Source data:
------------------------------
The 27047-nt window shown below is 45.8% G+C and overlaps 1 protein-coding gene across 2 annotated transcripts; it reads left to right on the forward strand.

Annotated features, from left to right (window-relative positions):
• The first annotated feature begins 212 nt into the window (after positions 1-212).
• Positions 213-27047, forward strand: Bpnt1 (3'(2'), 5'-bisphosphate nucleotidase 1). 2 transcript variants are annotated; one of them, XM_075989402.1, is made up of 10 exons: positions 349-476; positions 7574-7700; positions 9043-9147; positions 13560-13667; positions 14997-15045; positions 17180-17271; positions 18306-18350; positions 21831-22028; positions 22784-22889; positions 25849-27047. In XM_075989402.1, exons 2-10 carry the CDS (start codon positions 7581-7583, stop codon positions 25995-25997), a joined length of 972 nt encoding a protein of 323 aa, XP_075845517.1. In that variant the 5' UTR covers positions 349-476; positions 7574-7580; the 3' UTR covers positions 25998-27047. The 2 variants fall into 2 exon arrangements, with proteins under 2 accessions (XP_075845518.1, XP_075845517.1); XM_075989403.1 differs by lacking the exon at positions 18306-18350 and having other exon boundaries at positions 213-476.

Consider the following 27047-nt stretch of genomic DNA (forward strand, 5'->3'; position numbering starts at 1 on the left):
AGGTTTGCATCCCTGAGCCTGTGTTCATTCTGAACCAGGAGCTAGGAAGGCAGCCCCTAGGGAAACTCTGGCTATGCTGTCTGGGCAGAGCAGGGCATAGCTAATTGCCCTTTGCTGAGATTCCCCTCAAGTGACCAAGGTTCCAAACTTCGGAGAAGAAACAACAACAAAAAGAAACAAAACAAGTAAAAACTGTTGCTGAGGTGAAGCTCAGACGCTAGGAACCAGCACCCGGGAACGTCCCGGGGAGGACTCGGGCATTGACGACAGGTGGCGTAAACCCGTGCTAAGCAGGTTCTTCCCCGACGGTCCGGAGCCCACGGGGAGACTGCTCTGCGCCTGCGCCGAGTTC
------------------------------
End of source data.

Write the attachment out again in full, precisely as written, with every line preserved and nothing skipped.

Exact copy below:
The 27047-nt window shown below is 45.8% G+C and overlaps 1 protein-coding gene across 2 annotated transcripts; it reads left to right on the forward strand.

Annotated features, from left to right (window-relative positions):
• The first annotated feature begins 212 nt into the window (after positions 1-212).
• Positions 213-27047, forward strand: Bpnt1 (3'(2'), 5'-bisphosphate nucleotidase 1). 2 transcript variants are annotated; one of them, XM_075989402.1, is made up of 10 exons: positions 349-476; positions 7574-7700; positions 9043-9147; positions 13560-13667; positions 14997-15045; positions 17180-17271; positions 18306-18350; positions 21831-22028; positions 22784-22889; positions 25849-27047. In XM_075989402.1, exons 2-10 carry the CDS (start codon positions 7581-7583, stop codon positions 25995-25997), a joined length of 972 nt encoding a protein of 323 aa, XP_075845517.1. In that variant the 5' UTR covers positions 349-476; positions 7574-7580; the 3' UTR covers positions 25998-27047. The 2 variants fall into 2 exon arrangements, with proteins under 2 accessions (XP_075845518.1, XP_075845517.1); XM_075989403.1 differs by lacking the exon at positions 18306-18350 and having other exon boundaries at positions 213-476.

Consider the following 27047-nt stretch of genomic DNA (forward strand, 5'->3'; position numbering starts at 1 on the left):
AGGTTTGCATCCCTGAGCCTGTGTTCATTCTGAACCAGGAGCTAGGAAGGCAGCCCCTAGGGAAACTCTGGCTATGCTGTCTGGGCAGAGCAGGGCATAGCTAATTGCCCTTTGCTGAGATTCCCCTCAAGTGACCAAGGTTCCAAACTTCGGAGAAGAAACAACAACAAAAAGAAACAAAACAAGTAAAAACTGTTGCTGAGGTGAAGCTCAGACGCTAGGAACCAGCACCCGGGAACGTCCCGGGGAGGACTCGGGCATTGACGACAGGTGGCGTAAACCCGTGCTAAGCAGGTTCTTCCCCGACGGTCCGGAGCCCACGGGGAGACTGCTCTGCGCCTGCGCCGAGTTC